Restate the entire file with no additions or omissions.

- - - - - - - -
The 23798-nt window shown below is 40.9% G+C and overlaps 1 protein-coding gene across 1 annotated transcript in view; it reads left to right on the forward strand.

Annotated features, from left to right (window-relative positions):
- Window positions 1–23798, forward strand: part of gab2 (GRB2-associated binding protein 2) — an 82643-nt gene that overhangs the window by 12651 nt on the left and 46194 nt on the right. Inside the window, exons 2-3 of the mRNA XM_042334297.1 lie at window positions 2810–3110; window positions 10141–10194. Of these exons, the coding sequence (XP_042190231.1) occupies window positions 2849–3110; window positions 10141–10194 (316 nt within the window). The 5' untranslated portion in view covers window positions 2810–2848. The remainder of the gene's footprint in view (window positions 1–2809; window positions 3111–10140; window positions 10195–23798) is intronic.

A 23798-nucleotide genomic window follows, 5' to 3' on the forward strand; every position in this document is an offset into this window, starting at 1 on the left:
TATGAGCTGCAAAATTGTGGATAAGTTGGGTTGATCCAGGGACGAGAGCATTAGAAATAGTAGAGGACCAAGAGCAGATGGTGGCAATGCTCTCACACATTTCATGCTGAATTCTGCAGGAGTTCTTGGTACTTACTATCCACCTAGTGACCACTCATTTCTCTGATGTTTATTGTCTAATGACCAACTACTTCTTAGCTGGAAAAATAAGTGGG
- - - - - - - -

The 23798-nt window shown below is 40.9% G+C and overlaps 1 protein-coding gene across 1 annotated transcript in view; it reads left to right on the forward strand.

Annotated features, from left to right (window-relative positions):
- Window positions 1–23798, forward strand: part of gab2 (GRB2-associated binding protein 2) — an 82643-nt gene that overhangs the window by 12651 nt on the left and 46194 nt on the right. Inside the window, exons 2-3 of the mRNA XM_042334297.1 lie at window positions 2810–3110; window positions 10141–10194. Of these exons, the coding sequence (XP_042190231.1) occupies window positions 2849–3110; window positions 10141–10194 (316 nt within the window). The 5' untranslated portion in view covers window positions 2810–2848. The remainder of the gene's footprint in view (window positions 1–2809; window positions 3111–10140; window positions 10195–23798) is intronic.

A 23798-nucleotide genomic window follows, 5' to 3' on the forward strand; every position in this document is an offset into this window, starting at 1 on the left:
TATGAGCTGCAAAATTGTGGATAAGTTGGGTTGATCCAGGGACGAGAGCATTAGAAATAGTAGAGGACCAAGAGCAGATGGTGGCAATGCTCTCACACATTTCATGCTGAATTCTGCAGGAGTTCTTGGTACTTACTATCCACCTAGTGACCACTCATTTCTCTGATGTTTATTGTCTAATGACCAACTACTTCTTAGCTGGAAAAATAAGTGGG